Few accounts of the period are as exhaustively researched; fewer still are as alive with historical insight and compelling detail. At once accessible and comprehensive, ‘Ancient Ireland’ is an indispensable guide to early Irish civilisation, its culture and mythology.
Terry Jones and Alan Ereira are your guides to this most misrepresented and misunderstood period, and they point you to things that will surprise and provoke. Did you know, for example, that medieval people didn't think the world was flat? That was a total fabrication by an American journalist in the 19th century. Did you know that they didn't burn witches in the Middle Ages? That was a refinement of the so-called Renaissance. In fact, medieval kings weren't necessarily merciless tyrants, and peasants entertained at home using French pottery and fine wine.
Terry Jones' Medieval Lives reveals Medieval Britain as you have never seen it before - a vibrant society teeming with individuality, intrigue and innovation.
For years the Islamic Republic tried to intimidate Ebadi, but after Mahmoud Ahmadinejad rose to power in 2005, the censorship and persecution intensified. The government wiretapped Ebadi’s phones, bugged her law firm, sent spies to follow her, harassed her colleagues, detained her daughter, and arrested her sister on trumped-up charges. It shut down her lectures, fired up mobs to attack her home, seized her offices, and nailed a death threat to her front door. Despite finding herself living under circumstances reminiscent of a spy novel, nothing could keep Ebadi from speaking out and standing up for human dignity.
But it was not until she received a phone call from her distraught husband—and he made a shocking confession that would all but destroy her family—that she realized what the intelligence apparatus was capable of to silence its critics. The Iranian government would end up taking everything from Shirin Ebadi—her marriage, friends, and colleagues, her home, her legal career, even her Nobel Prize—but the one thing it could never steal was her spirit to fight for justice and a better future. This is the amazing, at times harrowing, simply astonishing story of a woman who would never give up, no matter the risks. Just as her words and deeds have inspired a nation, Until We Are Free will inspire you to find the courage to stand up for your beliefs.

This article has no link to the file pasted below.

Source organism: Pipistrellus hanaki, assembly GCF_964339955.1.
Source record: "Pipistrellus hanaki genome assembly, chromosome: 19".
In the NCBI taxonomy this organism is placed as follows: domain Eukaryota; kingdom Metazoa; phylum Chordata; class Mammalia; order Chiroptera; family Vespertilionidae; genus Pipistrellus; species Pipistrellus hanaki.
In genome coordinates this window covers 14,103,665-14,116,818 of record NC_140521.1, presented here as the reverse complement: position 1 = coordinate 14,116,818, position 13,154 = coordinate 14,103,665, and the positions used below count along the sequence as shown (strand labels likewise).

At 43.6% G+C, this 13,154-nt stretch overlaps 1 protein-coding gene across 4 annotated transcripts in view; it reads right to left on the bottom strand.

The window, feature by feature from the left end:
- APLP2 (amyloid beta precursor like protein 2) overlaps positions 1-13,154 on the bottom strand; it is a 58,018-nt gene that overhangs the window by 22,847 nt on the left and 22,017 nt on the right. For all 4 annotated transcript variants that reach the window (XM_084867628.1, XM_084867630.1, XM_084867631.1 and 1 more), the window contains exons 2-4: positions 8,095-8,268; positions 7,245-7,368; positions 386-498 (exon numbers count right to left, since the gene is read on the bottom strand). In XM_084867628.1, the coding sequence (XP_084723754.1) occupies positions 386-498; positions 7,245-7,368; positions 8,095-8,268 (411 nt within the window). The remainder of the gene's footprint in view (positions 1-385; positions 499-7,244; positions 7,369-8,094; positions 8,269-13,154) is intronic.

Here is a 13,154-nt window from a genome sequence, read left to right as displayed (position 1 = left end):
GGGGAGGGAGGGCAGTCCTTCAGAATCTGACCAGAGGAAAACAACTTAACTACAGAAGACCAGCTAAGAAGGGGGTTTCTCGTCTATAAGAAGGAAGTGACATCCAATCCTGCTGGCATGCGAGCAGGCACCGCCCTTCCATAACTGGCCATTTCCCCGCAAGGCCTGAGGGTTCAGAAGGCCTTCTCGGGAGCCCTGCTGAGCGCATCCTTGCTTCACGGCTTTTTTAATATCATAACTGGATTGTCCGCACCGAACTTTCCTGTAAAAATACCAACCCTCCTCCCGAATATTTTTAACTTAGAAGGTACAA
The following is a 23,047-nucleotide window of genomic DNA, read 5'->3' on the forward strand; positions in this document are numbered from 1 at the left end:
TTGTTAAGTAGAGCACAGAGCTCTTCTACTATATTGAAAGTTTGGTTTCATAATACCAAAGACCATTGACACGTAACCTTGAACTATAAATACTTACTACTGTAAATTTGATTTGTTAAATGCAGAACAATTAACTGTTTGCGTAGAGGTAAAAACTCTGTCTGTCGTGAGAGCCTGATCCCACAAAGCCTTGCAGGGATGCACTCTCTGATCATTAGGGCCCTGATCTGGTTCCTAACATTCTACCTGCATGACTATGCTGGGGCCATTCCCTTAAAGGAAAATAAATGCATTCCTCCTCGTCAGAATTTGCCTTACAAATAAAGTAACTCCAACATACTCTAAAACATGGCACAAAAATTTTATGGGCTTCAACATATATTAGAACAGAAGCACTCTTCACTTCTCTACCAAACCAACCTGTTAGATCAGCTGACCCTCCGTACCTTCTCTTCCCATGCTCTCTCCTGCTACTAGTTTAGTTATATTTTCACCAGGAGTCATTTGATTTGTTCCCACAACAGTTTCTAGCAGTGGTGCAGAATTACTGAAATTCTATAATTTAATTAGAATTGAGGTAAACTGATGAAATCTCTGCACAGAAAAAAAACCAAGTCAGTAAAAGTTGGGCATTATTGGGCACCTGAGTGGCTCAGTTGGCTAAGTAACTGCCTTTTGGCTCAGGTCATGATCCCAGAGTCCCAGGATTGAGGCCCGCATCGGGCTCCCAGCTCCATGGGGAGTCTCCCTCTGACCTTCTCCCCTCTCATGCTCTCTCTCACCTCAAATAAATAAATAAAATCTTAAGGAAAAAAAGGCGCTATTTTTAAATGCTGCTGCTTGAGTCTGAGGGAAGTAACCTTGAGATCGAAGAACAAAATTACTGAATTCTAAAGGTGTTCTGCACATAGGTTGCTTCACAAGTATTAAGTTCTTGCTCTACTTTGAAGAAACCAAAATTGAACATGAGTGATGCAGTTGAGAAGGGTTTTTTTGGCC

Praise for Until We Are Free
“Ebadi recounts the cycle of sinister assaults she faced after she won the Nobel Prize in 2003. Her new memoir, written as a novel-like narrative, captures the precariousness of her situation and her determination to ‘stand firm.’”—The Washington Post
“Powerful . . . Although [Ebadi’s] memoir underscores that a slow change will have to come from within Iran, it is also proof of the stunning effects of her nonviolent struggle on behalf of those who bravely, and at a very high cost, keep pushing for the most basic rights.”—The New York Times Book Review
“Shirin Ebadi is quite simply the most vital voice for freedom and human rights in Iran.”—Reza Aslan, author of No god but God and Zealot
“Shirin Ebadi writes of exile hauntingly and speaks of Iran, her homeland, as the poets do. Ebadi is unafraid of addressing the personal as well as the political and does both fiercely, with introspection and fire.”—Fatima Bhutto, author of The Shadow of the Crescent Moon
“I would encourage all to read Dr. Shirin Ebadi’s memoir and to understand how her struggle for human rights continued after winning the Nobel Peace Prize. It is also fascinating to see how she has been affected positively and negatively by her Nobel Prize. This is a must read for all.”—Desmond Tutu